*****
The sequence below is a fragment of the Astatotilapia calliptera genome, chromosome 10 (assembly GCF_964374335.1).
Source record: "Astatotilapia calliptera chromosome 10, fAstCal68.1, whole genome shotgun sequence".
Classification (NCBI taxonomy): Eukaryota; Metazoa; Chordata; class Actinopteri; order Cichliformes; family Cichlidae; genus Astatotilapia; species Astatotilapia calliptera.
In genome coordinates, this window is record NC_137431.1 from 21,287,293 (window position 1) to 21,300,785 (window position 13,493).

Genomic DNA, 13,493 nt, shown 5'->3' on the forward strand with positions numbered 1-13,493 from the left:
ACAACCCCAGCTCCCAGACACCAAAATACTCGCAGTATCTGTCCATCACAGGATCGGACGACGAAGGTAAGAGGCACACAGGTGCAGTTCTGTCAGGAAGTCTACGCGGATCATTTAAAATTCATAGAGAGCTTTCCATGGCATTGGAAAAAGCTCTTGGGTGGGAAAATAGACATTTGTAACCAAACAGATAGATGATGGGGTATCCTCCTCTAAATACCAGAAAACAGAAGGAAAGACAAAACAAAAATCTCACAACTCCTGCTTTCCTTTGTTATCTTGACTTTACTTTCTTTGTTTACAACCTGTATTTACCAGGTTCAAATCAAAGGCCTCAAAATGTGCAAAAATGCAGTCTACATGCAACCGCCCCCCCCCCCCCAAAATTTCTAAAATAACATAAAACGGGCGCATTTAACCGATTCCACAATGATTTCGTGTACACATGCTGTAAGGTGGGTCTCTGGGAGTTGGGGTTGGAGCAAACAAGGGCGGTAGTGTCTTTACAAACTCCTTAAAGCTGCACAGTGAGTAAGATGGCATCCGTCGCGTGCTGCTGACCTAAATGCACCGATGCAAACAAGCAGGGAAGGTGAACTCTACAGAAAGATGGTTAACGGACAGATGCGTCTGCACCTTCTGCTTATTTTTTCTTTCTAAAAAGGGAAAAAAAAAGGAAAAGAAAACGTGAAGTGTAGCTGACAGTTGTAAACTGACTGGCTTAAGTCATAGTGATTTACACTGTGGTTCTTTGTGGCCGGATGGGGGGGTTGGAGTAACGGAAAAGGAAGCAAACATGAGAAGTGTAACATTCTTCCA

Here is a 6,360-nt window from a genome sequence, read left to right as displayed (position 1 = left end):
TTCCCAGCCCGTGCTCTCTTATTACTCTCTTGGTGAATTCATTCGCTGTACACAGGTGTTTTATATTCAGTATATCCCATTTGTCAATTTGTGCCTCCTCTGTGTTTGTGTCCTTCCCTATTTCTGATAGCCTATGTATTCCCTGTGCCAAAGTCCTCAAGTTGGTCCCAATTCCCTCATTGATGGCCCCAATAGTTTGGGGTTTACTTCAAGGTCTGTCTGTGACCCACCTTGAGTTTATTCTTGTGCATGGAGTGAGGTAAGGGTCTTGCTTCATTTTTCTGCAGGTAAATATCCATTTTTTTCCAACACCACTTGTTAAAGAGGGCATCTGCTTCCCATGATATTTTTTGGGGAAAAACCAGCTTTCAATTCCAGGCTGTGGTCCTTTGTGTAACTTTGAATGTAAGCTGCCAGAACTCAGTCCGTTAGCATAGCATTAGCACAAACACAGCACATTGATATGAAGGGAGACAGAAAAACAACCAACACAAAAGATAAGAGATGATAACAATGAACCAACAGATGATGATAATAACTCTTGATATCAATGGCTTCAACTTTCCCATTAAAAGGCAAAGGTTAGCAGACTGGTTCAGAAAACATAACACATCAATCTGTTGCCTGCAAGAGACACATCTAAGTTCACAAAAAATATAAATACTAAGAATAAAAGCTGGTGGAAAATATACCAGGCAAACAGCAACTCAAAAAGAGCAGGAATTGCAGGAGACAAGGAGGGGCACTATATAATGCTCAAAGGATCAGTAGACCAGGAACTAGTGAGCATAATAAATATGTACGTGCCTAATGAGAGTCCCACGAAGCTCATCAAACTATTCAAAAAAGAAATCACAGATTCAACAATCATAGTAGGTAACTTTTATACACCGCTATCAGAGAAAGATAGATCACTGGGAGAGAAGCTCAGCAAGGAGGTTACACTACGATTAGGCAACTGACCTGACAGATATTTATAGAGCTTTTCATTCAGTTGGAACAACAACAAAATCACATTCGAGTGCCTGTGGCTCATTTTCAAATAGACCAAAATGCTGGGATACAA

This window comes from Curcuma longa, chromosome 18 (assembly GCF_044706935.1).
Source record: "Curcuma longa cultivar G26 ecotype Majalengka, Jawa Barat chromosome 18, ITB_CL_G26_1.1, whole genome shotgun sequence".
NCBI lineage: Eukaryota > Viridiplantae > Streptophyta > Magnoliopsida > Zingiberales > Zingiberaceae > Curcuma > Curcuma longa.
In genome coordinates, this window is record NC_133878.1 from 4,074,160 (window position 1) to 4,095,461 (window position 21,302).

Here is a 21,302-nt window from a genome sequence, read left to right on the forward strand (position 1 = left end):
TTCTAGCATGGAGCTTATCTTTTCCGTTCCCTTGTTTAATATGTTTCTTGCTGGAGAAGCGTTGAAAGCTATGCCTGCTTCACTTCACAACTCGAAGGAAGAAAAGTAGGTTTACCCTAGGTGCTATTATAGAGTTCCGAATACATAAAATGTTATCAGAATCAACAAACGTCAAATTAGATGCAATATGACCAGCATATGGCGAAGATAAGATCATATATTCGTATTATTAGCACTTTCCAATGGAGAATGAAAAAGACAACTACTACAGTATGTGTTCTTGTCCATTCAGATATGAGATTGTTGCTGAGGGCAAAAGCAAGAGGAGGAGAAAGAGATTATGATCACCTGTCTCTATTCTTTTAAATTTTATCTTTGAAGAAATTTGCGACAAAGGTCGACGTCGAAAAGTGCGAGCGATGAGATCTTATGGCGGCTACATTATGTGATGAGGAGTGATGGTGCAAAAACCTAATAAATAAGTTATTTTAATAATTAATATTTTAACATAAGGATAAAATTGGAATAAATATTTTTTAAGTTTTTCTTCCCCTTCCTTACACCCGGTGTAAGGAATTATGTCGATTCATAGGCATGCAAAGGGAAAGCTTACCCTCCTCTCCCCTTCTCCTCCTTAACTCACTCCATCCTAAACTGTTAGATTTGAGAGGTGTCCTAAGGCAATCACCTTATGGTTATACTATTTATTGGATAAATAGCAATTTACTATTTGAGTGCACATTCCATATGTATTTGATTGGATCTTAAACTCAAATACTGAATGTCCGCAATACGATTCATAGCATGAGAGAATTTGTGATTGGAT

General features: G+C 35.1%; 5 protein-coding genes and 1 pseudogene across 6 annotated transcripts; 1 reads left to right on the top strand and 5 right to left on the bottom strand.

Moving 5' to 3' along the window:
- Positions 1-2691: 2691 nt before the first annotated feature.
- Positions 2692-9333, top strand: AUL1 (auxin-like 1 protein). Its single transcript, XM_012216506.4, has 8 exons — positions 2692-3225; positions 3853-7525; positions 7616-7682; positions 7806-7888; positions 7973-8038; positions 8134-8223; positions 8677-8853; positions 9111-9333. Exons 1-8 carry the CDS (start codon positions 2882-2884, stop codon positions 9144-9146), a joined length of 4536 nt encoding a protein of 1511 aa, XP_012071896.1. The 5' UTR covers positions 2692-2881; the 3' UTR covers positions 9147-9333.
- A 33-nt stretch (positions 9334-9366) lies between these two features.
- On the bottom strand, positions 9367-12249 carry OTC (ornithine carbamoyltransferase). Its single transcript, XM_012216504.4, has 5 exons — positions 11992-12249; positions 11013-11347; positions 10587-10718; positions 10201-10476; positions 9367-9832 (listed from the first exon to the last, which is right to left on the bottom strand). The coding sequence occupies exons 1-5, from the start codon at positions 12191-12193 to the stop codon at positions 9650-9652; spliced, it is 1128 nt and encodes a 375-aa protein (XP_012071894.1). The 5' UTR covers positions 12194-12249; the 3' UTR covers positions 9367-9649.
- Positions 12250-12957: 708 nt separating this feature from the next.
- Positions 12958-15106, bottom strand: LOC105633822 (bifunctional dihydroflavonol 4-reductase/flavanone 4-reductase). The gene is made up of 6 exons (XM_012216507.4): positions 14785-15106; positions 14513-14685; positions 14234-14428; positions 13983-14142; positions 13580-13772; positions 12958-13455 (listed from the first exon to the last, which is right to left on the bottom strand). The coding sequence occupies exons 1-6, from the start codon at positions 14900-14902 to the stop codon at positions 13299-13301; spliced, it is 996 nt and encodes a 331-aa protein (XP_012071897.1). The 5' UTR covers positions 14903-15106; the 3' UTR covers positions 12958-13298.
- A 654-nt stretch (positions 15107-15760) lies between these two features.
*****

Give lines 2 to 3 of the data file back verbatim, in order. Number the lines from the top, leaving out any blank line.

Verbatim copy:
Source record: "Astatotilapia calliptera chromosome 10, fAstCal68.1, whole genome shotgun sequence".
Classification (NCBI taxonomy): Eukaryota; Metazoa; Chordata; class Actinopteri; order Cichliformes; family Cichlidae; genus Astatotilapia; species Astatotilapia calliptera.